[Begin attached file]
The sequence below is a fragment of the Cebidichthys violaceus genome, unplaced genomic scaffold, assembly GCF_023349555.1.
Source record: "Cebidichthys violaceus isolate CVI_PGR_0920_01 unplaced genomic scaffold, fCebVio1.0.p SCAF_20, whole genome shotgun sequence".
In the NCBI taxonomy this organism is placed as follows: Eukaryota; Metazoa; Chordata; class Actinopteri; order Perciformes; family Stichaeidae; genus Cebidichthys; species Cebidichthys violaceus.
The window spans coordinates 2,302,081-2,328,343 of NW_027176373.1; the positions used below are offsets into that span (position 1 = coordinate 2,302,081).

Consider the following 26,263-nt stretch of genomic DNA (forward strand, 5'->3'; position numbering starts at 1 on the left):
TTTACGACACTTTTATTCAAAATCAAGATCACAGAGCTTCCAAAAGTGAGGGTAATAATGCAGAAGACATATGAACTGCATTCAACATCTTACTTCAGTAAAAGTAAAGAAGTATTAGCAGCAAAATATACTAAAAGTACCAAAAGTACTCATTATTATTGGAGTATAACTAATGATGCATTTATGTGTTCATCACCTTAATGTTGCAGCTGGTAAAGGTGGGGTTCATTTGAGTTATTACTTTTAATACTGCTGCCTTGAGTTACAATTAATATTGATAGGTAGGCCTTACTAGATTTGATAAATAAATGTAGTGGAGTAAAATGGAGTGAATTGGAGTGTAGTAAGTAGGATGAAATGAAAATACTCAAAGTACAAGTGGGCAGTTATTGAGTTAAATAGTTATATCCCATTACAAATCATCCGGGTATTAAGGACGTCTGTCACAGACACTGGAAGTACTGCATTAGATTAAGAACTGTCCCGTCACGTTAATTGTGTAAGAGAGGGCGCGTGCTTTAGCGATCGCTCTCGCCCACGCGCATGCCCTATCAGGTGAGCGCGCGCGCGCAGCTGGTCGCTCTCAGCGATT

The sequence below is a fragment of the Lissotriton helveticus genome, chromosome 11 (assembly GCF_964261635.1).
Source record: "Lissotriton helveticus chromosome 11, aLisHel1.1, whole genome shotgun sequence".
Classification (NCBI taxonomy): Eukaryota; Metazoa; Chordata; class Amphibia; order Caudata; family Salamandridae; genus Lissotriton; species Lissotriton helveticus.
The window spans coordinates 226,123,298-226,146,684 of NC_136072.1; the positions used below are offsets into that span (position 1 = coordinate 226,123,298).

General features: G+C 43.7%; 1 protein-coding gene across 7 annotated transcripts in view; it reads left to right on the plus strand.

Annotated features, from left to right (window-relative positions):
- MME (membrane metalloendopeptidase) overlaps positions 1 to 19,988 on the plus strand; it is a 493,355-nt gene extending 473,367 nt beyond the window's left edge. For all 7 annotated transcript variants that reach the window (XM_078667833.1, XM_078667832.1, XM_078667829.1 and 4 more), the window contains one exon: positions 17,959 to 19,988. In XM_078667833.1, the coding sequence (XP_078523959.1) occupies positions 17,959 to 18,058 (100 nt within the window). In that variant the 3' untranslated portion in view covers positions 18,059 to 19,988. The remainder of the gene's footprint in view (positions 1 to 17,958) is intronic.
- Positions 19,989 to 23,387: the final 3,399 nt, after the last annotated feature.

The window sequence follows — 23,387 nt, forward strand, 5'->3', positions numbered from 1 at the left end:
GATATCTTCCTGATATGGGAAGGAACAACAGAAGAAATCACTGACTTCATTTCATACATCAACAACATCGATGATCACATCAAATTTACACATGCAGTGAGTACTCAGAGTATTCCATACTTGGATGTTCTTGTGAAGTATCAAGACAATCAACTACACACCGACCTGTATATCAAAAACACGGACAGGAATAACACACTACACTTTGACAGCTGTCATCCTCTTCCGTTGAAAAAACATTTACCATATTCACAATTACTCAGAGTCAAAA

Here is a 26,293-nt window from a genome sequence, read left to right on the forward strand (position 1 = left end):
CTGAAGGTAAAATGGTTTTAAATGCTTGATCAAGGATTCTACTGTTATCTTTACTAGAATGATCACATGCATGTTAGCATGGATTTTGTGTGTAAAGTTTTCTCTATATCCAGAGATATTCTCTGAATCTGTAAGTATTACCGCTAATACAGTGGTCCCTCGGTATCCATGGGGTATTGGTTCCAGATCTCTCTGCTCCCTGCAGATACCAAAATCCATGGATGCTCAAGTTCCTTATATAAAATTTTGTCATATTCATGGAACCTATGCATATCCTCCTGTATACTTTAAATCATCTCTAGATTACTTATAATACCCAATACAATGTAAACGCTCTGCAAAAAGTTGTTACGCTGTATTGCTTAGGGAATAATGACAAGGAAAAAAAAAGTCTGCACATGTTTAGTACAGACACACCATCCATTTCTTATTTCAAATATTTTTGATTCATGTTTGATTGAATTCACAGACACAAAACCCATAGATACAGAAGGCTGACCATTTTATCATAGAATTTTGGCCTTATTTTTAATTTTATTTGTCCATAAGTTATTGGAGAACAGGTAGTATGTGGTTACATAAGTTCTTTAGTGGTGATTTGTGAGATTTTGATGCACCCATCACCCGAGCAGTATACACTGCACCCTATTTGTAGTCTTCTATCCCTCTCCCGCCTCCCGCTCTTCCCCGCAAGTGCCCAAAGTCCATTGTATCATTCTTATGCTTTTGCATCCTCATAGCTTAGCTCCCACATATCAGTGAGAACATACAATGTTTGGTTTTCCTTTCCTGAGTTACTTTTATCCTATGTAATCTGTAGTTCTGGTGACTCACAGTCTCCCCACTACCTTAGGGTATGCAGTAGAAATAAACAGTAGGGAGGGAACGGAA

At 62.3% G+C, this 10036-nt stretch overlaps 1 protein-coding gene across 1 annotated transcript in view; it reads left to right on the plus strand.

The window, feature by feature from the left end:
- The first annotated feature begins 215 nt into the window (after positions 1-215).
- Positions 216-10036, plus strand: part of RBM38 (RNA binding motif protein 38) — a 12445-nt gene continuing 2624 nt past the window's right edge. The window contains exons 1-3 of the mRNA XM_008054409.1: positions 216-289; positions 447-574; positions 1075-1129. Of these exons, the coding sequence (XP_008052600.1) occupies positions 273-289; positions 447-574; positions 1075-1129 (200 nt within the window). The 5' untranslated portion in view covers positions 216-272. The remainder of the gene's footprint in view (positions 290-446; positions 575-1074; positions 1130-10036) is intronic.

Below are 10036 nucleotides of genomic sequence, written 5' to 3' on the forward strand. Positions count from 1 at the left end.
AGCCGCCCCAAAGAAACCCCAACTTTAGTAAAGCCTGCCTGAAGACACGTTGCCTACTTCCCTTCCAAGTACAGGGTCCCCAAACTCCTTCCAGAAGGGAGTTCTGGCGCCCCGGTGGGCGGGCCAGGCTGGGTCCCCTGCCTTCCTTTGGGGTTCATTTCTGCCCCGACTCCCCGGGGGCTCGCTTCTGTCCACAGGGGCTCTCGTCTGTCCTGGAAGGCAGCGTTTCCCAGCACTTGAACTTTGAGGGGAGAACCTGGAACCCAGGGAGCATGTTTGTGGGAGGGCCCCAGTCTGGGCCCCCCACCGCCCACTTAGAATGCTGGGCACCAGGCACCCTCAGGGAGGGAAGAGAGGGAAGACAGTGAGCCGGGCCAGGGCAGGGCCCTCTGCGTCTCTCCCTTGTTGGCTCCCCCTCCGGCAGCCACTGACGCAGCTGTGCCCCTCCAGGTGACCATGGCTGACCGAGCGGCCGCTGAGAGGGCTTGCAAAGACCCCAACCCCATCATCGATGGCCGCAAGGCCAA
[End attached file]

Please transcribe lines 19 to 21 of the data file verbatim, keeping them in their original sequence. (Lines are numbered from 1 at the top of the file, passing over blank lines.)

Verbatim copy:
At 62.3% G+C, this 10036-nt stretch overlaps 1 protein-coding gene across 1 annotated transcript in view; it reads left to right on the plus strand.

The window, feature by feature from the left end:
- The first annotated feature begins 215 nt into the window (after positions 1-215).